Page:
Meanwhile a woman that Nikolai has a passive-aggressive non-relationship with, Sofia Petrovna Likhutina, is given a letter to pass on to him from a grotesque revolutionary leader name Lippanchenko. She does, to spite him. It tells Nikolai that he needs to kill his father with a time bomb that is contained within the parcel he was given by Dudkin. The ticking of the clock sets the final movements of the characters interactions, disastrous and combustive, towards the finale.
It seems to take forever for this plot and the characters to reveal themselves. Through the use of familiar melodramatic devices like mistaken identities and unlikely coincidences, Bely gives narrative tugs that pull the reader from one section to the next. The bomb inherently creates tension, first in the reader discovering how it intends to be used and then in the reader wondering who will end up being damaged or killed by it.
But the patience of the reader really pays off through the use of repetition in color, character, interior thought and place. Repetition can be very annoying, but here sets up musical themes that gradually start to play off each other in surprising thematic twists.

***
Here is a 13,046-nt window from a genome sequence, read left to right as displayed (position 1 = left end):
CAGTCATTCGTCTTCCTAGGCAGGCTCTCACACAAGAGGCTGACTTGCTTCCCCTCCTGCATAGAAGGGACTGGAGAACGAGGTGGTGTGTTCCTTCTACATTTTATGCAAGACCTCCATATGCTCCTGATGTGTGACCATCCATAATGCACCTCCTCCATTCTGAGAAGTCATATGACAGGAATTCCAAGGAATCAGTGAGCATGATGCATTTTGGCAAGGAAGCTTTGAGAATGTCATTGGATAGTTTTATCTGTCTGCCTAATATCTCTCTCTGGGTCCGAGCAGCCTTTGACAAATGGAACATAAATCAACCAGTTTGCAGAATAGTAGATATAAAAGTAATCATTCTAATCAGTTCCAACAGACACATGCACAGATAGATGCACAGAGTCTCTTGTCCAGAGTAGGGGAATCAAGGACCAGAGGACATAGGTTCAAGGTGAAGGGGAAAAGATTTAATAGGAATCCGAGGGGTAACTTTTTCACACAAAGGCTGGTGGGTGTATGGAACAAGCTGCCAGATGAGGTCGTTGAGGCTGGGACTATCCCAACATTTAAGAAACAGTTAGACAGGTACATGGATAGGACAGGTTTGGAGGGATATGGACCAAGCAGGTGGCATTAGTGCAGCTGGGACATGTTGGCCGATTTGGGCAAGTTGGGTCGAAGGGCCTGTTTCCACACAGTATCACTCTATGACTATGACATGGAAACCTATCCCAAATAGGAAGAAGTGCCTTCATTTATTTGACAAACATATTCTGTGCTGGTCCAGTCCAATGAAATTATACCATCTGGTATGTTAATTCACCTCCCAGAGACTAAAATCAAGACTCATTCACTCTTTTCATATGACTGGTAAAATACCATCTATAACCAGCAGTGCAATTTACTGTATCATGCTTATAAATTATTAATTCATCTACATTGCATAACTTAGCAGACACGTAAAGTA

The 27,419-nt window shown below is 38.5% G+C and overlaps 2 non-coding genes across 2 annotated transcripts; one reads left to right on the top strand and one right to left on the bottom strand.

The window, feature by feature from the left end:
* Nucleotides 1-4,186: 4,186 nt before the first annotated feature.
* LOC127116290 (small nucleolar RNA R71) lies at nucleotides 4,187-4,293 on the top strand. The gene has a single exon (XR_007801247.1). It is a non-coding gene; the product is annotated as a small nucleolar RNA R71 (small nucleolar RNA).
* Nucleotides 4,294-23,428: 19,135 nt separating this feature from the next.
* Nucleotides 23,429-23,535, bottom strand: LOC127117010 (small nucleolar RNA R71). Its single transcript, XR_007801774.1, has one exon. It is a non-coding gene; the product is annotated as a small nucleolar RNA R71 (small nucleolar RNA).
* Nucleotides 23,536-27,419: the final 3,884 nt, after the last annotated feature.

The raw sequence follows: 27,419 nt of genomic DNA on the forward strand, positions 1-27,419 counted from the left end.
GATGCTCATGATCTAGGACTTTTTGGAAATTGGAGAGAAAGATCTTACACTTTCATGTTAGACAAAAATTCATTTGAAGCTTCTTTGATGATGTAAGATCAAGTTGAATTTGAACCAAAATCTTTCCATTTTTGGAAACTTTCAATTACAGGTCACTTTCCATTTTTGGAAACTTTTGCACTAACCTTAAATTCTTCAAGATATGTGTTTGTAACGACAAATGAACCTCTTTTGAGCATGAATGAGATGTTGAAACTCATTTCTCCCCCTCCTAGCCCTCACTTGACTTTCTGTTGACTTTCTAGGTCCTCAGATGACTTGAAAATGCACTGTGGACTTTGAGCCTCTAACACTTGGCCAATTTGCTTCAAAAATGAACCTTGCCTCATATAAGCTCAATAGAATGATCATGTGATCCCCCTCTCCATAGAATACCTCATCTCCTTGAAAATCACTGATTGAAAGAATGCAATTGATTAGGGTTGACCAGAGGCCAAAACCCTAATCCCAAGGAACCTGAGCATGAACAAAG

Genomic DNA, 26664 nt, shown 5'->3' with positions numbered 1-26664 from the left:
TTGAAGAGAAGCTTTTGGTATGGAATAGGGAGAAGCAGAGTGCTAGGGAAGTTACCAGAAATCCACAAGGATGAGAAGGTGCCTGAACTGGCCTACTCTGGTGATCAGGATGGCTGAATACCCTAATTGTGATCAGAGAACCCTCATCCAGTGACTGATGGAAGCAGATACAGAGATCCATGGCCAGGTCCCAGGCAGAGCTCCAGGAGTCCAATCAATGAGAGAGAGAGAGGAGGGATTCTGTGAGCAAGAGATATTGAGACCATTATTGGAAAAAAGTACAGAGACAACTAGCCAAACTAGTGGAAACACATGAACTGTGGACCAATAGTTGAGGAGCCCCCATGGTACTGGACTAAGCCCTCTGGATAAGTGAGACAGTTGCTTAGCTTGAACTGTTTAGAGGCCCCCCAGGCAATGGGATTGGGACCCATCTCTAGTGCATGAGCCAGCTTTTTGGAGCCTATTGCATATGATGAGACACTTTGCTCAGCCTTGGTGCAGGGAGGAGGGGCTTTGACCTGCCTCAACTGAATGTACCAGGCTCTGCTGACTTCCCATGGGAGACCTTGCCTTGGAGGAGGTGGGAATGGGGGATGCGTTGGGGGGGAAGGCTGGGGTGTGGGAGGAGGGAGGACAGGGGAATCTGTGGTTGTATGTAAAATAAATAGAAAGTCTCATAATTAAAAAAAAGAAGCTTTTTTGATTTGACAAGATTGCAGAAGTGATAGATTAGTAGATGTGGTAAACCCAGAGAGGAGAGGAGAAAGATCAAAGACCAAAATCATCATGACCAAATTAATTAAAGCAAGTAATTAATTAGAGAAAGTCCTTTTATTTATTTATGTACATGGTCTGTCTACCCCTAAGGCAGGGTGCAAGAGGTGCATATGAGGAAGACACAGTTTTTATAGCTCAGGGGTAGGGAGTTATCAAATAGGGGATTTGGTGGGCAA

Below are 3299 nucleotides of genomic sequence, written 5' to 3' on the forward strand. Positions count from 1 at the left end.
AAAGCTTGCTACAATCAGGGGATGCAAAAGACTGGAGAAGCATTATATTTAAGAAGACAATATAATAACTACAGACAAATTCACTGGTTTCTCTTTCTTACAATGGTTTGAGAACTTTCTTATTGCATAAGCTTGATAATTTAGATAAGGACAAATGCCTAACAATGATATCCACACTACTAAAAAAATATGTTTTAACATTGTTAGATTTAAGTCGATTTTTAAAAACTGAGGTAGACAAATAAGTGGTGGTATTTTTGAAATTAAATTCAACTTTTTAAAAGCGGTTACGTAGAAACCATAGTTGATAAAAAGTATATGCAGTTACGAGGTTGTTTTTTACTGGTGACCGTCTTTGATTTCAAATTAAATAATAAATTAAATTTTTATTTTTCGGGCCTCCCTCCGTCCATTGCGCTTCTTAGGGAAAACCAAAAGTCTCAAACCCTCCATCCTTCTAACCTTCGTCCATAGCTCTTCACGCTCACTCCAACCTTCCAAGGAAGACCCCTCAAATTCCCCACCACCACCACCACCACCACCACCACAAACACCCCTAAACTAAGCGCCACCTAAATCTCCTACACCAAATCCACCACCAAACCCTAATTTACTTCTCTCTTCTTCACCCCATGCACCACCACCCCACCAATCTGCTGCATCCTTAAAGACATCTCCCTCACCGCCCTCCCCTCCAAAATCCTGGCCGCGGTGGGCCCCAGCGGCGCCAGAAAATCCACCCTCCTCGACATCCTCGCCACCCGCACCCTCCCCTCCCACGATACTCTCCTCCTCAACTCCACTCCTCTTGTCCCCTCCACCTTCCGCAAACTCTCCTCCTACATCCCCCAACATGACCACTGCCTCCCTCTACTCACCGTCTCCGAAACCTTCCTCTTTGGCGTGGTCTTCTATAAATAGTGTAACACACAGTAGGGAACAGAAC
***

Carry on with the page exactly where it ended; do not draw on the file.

The colors red, white, green, yellow, and purple/blue are used in descriptions to simultaneously convey information (red=revolutionary), emotion (a green mist invokes a suffocating menace), and raise thematic flags (white corresponds with a Christian mysticism that is occasionally overdone). The characters are defined and evoked by key traits – for example Nikolai’s pale skin, “flaxen hair”, and “frog-like lips” – used like a code so that we know a character is hiding on the periphery when these words are used. (Especially helpful since many of the characters have multiple aliases.)
These patterns typically play off of each other in pairs. The make-up of Petersburg is presented as both one of straight lines laid on top of “cosmic infinity”, echoing the city’s founding as a pre-planned creation set down by Peter the Great over a swamp (and the novel’s themes of bubbling darkness and chaos). The uncertainty of identity in a newly created cosmopolitan city is evoked through the use of varying place names: the Ableukhov’s “Mongol” heritage, the “Mongoloids” also evoking the Russo-Japanese war on the empire’s eastern boundaries, and Finland to the west is placed as a mysterious habitant of the green mists.